On the upside the Kindle can also display other e-book formats that do not have DRM. So if you convert the e-books you already own to e.g. mobi format you can transfer them to your Kindle either via USB cable or by sending it to the e-mail <address>@kindle.com associated with it. There is a nice tool for doing that called Calibre. It also allows you to configure your Kindle’s e-mail address so it can automatically send the books to it.

And, of course, DRM can be broken and has been so in every single form that was sold so far. This is also true for the Kindle e-book format. There are multiple tools for removing the DRM from these e-books so they can be converted to different formats freely. They are probably illegal and I won’t link to them (that’s illegal in Germany too) but Google is your friend. I even managed to convert the one book that I had “lent” from Amazon for just that purpose (The book was crap, but hey, I never intended to read it in the first place.).

Today I was at the Delphi Frühstück (breakfast) at Comcept GmbH in Cologne. It was quite an inspiring talk there. Thanks to the guys who organized it, I am looking forward to going there again.

One of the questions that came up was how to use jclDebug for getting source code location and call stack for error reporting. Since I have been using it at work for several years I decided to blog about it. So, here it goes:

First, you need the JCL (Jedi Code Library), in partiuclar you need the unit jclDebug and any other unit it depends on.

You include jclDebug in the uses clause of your program and initialize stack tracing like this:

initialization
// Enable raw mode (default mode uses stack frames which aren't always generated by the compiler)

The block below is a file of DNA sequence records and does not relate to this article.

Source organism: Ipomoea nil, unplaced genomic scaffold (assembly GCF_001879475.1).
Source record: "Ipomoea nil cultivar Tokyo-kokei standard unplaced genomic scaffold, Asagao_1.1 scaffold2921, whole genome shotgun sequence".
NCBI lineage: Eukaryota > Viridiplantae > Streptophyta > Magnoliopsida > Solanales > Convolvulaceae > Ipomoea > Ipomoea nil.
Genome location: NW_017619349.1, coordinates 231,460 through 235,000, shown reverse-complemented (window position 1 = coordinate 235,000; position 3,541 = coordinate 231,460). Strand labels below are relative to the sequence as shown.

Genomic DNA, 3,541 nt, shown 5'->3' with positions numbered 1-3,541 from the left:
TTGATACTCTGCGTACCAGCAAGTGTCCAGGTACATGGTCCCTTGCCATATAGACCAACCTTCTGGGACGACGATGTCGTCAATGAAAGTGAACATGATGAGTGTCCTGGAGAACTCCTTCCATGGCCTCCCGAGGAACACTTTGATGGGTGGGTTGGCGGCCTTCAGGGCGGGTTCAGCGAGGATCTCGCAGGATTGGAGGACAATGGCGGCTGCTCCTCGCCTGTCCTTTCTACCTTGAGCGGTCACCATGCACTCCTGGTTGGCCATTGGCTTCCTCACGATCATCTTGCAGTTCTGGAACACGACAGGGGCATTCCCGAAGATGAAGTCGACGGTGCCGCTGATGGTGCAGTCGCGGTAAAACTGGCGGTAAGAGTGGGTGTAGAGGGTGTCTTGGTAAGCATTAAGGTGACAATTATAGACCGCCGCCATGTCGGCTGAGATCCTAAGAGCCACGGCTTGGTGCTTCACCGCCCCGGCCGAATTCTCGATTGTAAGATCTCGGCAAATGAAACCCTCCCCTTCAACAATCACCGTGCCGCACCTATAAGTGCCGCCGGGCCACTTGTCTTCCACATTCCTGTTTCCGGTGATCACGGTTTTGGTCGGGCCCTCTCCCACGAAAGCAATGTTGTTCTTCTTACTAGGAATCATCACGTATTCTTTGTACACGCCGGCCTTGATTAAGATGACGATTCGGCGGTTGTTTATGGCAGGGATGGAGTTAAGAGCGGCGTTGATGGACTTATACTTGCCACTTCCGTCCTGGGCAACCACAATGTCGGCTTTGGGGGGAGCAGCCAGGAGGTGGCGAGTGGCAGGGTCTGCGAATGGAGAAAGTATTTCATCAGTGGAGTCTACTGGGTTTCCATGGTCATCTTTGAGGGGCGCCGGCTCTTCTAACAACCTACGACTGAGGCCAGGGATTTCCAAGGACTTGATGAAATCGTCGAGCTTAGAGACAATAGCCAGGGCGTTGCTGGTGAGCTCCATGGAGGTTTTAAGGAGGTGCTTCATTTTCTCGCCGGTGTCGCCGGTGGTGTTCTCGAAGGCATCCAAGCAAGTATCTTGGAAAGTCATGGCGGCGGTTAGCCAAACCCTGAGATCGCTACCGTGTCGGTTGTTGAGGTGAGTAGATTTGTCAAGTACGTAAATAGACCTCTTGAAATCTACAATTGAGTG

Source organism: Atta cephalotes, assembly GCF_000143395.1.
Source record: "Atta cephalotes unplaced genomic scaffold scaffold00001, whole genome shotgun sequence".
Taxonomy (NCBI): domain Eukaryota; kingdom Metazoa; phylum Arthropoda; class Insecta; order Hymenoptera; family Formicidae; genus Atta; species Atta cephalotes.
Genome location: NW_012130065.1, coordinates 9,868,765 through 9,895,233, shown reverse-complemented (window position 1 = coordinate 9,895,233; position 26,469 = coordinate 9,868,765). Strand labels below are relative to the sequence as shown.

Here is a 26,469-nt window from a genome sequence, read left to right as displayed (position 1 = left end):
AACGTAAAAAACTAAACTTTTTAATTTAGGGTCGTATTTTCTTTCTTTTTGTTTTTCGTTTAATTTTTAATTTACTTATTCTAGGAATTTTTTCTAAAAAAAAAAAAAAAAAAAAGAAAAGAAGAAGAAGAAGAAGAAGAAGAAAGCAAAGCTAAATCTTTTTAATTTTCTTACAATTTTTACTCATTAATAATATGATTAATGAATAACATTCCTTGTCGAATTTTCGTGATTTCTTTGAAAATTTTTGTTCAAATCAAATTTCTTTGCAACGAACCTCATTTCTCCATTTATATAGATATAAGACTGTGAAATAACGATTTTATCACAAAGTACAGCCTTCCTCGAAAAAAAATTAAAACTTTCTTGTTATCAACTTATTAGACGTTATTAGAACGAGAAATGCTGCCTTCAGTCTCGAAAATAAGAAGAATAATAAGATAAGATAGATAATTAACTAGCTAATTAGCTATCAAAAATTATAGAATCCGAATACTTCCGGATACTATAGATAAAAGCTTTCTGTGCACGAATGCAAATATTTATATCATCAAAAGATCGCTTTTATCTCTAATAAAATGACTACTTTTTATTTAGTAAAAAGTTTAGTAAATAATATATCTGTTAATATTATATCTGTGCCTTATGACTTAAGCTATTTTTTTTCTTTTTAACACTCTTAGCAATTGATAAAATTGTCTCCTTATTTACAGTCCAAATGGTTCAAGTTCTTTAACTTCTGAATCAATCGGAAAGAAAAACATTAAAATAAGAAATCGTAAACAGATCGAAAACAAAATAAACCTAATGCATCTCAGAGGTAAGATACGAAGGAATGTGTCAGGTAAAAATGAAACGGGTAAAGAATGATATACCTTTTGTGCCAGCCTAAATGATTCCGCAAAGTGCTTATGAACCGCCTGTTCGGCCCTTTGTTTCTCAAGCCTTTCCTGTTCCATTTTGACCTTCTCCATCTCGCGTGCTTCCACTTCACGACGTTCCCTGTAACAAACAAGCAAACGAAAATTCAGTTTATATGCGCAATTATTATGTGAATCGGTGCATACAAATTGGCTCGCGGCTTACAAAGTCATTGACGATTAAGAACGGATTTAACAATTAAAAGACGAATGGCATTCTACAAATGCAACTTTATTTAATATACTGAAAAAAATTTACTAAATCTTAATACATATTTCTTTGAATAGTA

Include(JclStackTrackingOptions, stRawMode);
// Disable stack tracking in dynamically loaded modules (it makes stack tracking code a bit faster)
Include(JclStackTrackingOptions, stStaticModuleList);
// Initialize Exception tracking
JclStartExceptionTracking;
finalization
JclStopExceptionTracking;
end.


I usually put this code in the unit of the main form of my programs, but it can go anywhere, maybe into a unit you always include into your programs, like logging?

Once you have done that, you need to patch into the exception handling code of your application. One option is to assign the Application.OnException event:

  Application.OnException := HandleAppException;


In that event you then have access to the call stack of the exception:

procedure TMainForm.HandleAppException(_Sender: TObject; _e: Exception);
begin
LogException(_e);
Tf_dzDialog.ShowException(_e, Self);
end;


Of course, the above is not the interesting part. That’s in either LogException or Tf_dzDialog.ShowException. Both are part of my dzlib library which is linked from this blog.

procedure TAbstractLogger.LogException(_e: exception; const _Where: string; _IncludeCallstack: boolean);
var
s: string;
sl: TStringList;
begin
if _Where <> '' then
s := _Where + ': '
else
s := '';